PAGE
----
Since you’re committed to Christ, spiritual development is a big deal. But here’s a newsflash for you: Once you’ve added virtues, knowledge, self-control, endurance, godliness—then your development is incomplete. Badly incomplete. In fact, so incomplete that you probably ought to stay away from other humans.
Why? Skip to the end of the list, and you’ll know where I’m headed—brotherly affection and love (2 Pet. 1:7). If you’re a man reading this, the word love doesn’t always resonate. It sounds like flowers and chocolates and old Air Supply songs. Let’s be honest. The amount of time a man spends in that kind of love is remarkably short (Unless of course, you’ve recently read a marriage book and you’re “trying to do better”).
Love is a word burdened with a lot of meanings. If you can set aside the bubble gum sentiments attached to it, we all know it’s theologically huge. Paul said even if he could accumulate everything from mysteries to knowledge to faith, but not have love, he was nothing (1 Cor. 13:2). You can build the world’s most impressive religious resume, and yet be a big zero. That’s a cause for concern.
Religious accomplishments can become plain dangerous without a basic warmth and love for people. A guy named Tom Hovestal wrote a book called Extreme Righteousness, which was all about coming to terms with the Pharisaical tendencies in our own hearts. In a chapter titled, “When Rightness Becomes Wrongness” he portrays what begins to happen when personal character accomplishments go awry. The first warning sign is a contemptuous view of others:
“How do we regard sinners who do not measure up and saints who have blown it? Do we subconsciously gloat over their misdeeds and glory in their shame? Do we subtly believe that we are incapable of their level of depravity and they are unlikely to achieve our level of goodness? Are we arrogant about our own avoidances and achievements? For me the answer is yes, and then some. I rarely verbalize these thoughts, or even acknowledge them to myself. But they are there. They surface in my secret reflections and in what I mutter under my breath. They come out in unguarded conversations about people not present. They pop out in my prayers as I lament the evils of the culture more than personal and corporate sin. They slip out in my conversation about failing parishioners and fallen fellow pastors…a critical, contemptuous spirit emanates from a self-righteous heart” (p. 50).
A guy in those shoes leaves a trail of busted up relationships behind him. Without love, even my relationship with God will take on sick, weird dimensions of legalism, pride, and vain glory.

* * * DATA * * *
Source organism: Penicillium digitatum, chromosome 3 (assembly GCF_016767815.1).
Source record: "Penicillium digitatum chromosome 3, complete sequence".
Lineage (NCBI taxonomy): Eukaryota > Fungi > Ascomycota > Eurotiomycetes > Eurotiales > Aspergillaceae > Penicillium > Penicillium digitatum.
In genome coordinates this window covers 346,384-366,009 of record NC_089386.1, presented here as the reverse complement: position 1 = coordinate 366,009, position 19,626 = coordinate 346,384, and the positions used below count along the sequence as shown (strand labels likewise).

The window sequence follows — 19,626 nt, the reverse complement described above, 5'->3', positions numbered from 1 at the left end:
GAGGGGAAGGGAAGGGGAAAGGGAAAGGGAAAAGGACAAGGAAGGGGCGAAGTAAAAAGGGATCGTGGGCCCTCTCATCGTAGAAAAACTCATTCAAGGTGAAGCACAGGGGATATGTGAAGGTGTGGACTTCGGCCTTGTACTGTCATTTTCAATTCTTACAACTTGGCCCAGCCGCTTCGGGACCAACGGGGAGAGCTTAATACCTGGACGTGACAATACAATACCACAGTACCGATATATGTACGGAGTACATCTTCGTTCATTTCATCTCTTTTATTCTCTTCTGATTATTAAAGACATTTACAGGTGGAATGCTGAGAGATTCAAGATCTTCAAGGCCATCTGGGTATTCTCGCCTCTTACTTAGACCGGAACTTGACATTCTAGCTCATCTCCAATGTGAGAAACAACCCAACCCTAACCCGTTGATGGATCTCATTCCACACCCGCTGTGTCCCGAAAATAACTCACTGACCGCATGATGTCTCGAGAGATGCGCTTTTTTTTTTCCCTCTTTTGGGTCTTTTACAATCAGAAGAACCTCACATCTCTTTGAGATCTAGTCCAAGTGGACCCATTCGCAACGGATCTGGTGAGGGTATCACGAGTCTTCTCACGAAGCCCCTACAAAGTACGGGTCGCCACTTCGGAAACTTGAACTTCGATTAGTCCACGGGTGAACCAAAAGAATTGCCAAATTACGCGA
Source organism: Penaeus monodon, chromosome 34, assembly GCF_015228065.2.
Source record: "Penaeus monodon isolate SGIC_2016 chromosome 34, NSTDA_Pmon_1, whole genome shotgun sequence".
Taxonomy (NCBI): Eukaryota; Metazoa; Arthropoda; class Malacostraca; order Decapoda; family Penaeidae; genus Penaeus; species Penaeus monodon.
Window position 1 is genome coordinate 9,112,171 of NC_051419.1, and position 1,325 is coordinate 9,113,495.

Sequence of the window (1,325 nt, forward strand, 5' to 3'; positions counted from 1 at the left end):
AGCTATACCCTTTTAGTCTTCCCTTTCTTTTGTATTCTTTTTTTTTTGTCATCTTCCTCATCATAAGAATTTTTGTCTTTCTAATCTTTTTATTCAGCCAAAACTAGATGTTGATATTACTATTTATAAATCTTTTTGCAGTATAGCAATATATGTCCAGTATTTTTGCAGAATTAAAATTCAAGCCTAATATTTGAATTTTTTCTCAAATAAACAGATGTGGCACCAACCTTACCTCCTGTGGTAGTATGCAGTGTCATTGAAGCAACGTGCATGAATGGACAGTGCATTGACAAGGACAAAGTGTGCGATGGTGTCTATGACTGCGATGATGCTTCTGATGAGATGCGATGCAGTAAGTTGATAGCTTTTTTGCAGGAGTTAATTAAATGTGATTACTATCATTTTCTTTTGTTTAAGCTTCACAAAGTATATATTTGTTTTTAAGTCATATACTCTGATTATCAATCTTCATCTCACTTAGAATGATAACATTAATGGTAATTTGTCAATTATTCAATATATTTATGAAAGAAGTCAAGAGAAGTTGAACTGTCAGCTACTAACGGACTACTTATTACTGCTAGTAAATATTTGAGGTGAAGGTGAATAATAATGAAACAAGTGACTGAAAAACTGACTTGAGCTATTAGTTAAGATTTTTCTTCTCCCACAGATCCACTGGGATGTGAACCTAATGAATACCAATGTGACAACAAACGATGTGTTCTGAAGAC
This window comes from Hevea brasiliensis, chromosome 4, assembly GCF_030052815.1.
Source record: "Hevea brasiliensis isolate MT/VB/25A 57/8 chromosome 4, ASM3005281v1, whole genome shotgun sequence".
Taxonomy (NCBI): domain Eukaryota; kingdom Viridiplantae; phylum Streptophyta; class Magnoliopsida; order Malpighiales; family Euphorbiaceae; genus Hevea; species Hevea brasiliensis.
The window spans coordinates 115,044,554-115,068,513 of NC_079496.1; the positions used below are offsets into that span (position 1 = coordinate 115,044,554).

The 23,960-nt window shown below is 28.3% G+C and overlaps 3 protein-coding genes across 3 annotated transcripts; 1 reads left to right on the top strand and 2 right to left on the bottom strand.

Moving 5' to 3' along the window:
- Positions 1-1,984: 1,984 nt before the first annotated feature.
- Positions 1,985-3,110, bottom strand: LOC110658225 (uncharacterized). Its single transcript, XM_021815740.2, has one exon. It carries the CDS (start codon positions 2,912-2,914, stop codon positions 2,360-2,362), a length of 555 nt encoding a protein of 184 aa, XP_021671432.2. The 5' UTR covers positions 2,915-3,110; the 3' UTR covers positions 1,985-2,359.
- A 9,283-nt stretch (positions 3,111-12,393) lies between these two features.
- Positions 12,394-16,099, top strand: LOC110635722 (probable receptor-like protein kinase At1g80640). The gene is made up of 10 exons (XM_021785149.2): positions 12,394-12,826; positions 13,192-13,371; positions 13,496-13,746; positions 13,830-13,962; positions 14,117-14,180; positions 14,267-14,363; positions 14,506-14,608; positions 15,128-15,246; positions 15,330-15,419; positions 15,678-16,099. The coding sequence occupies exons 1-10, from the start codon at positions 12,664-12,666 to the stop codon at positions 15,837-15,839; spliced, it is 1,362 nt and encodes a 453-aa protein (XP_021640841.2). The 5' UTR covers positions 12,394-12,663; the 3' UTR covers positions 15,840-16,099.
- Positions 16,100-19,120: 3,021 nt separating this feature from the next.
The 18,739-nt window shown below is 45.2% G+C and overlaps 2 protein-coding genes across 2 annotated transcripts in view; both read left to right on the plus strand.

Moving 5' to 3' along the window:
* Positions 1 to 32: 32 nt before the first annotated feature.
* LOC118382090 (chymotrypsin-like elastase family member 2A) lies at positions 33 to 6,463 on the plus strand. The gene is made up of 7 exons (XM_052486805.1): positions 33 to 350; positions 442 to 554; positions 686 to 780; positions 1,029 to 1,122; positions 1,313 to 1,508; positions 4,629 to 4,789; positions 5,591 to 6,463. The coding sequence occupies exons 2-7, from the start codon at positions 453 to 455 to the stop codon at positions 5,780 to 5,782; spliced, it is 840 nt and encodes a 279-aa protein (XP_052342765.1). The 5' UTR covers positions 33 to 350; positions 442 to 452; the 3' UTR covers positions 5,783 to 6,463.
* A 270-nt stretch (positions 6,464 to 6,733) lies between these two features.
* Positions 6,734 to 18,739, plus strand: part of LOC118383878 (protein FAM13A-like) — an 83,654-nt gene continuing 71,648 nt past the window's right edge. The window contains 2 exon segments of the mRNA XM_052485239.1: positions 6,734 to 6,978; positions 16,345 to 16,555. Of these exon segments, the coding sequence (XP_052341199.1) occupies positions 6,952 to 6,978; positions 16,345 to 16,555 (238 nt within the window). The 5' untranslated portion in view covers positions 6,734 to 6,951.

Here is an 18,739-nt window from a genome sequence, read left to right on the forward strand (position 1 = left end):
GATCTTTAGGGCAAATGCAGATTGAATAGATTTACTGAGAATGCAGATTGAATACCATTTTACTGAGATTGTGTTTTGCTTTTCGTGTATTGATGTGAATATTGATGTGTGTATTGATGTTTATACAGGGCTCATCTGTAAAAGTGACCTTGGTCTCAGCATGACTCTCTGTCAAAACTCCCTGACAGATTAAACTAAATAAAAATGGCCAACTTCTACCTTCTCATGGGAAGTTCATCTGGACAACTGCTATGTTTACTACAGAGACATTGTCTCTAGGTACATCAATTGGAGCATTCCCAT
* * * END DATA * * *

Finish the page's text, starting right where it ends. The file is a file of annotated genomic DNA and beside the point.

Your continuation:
Jesus told the story of a Pharisee and a tax collector who both went up to the temple to pray. The Pharisee prayed prayers of thanksgiving to God. Yet if you study the content of his prayer, his thanks were all about how God had made him into a supercharged awesome somebody, and “not like other men, extortioners, unjust, adulterers, or even like this tax collector” (Luke 18:11). Without brotherly affection and love, contempt sneaks into everything, including our prayers.
On top of everything else you’re adding into your life and practicing, you can’t forget brotherly affection (2 Pet. 1:7)—good feelings about other folks. That is, when somebody fails, you feel sorrowful. When somebody succeeds, you’re happy. When somebody needs help, you kindly give it. But affection doesn’t just appear out of thin air, even in the confines of church fellowship. We need to think in terms of adding. And so here is a simple primer for growth in brotherly affection:
Check the way you think of certain other people. When you meditate upon their flaws and shortcomings, then nothing but disgust will grow inside you toward them. If according to your estimation, there’s nothing good about them, it may be time for you to come to Jesus for some good old repentance. You’ve been blinded by hate and now walk in darkness (1 John 3:11).
Fortunately, the alternate is true as well. Feed your mind the good stuff about the people you’re with. Whatever is good, honorable, pure, lovely, commendable, excellent, or praiseworthy, “think about these things” (Phil. 4:8). You’ll also want to see other believers through the cross of Jesus, as “that brother for whom Christ died” (1 Cor. 8:11). You’d be amazed how affection will develop in such fertile soil.
Check the way you talk about others. James said, “the tongue is set among our members, staining the whole body, setting on fire the entire course of life.” (3:6). Talk trash about someone else and it will definitely affect you. You’ll find it almost impossible to like them when they’re around.
Go on a criticism fast—no ugly words about anybody for a week. Try speaking well of others instead: “Gracious words are like a honeycomb, sweetness to the soul and health to the body” (Prov. 16:24). Not only will your spiritual condition improve, but you’ll find yourself loving the “flawed” people in your church more than usual.
When love fails to permeate all the positive items of our spiritual formation, the result ends in a loss. Virtues become perches from which you can judge others. Knowledge makes you proud. Self-control makes you seem more like Mr. Spock than a Christian. Your endurance looks like empty hardheadedness. Even your brotherly affections turn into a good-old boys network, where you only like your favorite folks.
But love makes perfect. It’s the thing that intensifies everything else, and brings it all out in beautiful, sharp relief. It transforms. Whatever is worth admiring and adding to your faith, just remember: “the greatest of these is love” (1 Cor. 13:13).